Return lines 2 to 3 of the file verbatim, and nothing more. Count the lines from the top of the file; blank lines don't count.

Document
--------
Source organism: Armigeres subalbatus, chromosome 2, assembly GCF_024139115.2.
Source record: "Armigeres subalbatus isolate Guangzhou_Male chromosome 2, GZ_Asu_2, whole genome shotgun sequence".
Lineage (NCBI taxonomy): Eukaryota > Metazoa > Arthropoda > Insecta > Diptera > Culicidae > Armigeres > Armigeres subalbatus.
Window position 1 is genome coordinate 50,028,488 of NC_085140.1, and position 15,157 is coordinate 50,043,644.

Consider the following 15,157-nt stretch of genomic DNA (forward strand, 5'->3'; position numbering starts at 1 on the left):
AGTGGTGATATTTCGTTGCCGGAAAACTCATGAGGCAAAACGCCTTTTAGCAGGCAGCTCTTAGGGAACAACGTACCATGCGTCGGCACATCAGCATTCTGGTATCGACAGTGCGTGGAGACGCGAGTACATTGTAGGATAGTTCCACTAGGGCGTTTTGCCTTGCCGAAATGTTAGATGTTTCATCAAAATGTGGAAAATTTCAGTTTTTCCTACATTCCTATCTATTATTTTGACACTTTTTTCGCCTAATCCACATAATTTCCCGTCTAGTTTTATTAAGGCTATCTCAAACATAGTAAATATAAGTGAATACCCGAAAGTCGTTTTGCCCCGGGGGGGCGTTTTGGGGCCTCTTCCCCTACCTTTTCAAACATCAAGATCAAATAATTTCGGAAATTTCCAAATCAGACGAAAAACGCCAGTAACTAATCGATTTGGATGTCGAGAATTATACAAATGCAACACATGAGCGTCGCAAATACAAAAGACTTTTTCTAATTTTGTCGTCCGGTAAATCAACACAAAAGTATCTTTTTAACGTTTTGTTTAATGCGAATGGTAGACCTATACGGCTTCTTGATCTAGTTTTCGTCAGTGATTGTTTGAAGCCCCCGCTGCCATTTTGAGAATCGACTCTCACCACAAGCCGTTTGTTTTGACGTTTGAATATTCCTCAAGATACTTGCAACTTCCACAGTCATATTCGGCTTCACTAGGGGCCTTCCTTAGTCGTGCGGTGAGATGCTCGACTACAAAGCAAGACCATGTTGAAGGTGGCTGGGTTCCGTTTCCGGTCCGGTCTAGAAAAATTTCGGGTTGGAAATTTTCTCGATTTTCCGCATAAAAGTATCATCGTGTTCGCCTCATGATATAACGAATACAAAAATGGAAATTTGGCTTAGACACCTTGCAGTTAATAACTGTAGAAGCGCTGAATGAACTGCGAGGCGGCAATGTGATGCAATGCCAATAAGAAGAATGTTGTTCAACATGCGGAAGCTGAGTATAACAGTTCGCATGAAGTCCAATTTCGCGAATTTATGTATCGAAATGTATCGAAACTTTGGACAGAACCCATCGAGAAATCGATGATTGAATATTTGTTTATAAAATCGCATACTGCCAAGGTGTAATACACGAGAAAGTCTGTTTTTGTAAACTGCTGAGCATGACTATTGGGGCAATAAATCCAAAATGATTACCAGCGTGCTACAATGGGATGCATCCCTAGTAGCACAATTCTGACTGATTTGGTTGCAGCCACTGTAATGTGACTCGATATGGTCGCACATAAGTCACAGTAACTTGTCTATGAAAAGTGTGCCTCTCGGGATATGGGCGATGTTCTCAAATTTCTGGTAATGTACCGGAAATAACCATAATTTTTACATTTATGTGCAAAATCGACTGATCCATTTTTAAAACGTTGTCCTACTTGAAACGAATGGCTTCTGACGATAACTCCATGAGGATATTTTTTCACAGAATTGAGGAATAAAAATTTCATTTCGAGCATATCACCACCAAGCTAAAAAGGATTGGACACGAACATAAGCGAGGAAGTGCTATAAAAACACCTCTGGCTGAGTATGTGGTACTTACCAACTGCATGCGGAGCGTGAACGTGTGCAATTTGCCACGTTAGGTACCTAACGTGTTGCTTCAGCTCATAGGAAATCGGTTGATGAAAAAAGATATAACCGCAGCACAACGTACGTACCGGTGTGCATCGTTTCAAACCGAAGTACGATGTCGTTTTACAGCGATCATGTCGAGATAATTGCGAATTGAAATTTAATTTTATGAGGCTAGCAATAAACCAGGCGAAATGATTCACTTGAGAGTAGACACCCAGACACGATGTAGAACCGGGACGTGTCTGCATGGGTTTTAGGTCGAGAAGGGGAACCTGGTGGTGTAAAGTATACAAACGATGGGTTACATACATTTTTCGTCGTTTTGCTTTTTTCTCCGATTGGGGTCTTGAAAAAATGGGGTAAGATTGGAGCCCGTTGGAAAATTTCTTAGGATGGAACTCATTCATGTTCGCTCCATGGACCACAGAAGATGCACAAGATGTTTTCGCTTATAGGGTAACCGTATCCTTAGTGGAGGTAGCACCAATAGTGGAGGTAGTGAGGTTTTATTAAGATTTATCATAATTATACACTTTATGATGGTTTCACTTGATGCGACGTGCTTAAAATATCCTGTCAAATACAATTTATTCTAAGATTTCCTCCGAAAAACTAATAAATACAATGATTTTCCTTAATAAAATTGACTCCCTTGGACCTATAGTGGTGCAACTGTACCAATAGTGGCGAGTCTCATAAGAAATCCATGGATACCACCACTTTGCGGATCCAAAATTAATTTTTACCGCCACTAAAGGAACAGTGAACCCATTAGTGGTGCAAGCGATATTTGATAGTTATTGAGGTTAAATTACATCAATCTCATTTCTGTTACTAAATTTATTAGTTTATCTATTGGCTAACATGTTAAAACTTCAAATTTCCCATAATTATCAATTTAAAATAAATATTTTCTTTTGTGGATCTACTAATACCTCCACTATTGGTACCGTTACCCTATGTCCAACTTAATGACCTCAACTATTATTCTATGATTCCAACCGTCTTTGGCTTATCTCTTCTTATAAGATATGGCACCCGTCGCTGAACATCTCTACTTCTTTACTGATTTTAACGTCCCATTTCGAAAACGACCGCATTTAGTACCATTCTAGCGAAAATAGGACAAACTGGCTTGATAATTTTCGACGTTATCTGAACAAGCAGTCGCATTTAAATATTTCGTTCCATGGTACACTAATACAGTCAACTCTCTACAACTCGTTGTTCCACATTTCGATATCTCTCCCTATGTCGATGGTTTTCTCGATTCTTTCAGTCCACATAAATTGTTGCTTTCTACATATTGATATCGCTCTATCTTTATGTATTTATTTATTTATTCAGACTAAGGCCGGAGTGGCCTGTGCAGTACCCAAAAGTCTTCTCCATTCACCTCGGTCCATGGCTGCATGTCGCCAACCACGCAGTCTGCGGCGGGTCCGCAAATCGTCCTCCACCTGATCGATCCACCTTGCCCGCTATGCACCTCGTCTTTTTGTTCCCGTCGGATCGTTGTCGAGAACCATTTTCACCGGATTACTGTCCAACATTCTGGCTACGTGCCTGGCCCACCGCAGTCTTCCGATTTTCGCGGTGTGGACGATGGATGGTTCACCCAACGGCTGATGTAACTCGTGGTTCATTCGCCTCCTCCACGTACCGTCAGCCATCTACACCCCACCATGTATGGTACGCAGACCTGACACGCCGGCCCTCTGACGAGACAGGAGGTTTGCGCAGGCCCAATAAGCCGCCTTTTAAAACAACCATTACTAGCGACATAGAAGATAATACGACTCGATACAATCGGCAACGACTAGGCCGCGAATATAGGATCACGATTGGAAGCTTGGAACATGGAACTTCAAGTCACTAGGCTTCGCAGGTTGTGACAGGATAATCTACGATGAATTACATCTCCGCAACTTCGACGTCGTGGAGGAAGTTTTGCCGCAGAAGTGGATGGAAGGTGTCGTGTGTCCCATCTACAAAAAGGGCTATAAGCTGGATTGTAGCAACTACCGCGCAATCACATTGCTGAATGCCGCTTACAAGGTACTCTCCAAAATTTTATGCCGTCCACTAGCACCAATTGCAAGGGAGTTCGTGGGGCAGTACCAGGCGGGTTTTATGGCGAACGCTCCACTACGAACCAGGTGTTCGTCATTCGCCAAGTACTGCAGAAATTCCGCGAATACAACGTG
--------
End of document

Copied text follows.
Source record: "Armigeres subalbatus isolate Guangzhou_Male chromosome 2, GZ_Asu_2, whole genome shotgun sequence".
Lineage (NCBI taxonomy): Eukaryota > Metazoa > Arthropoda > Insecta > Diptera > Culicidae > Armigeres > Armigeres subalbatus.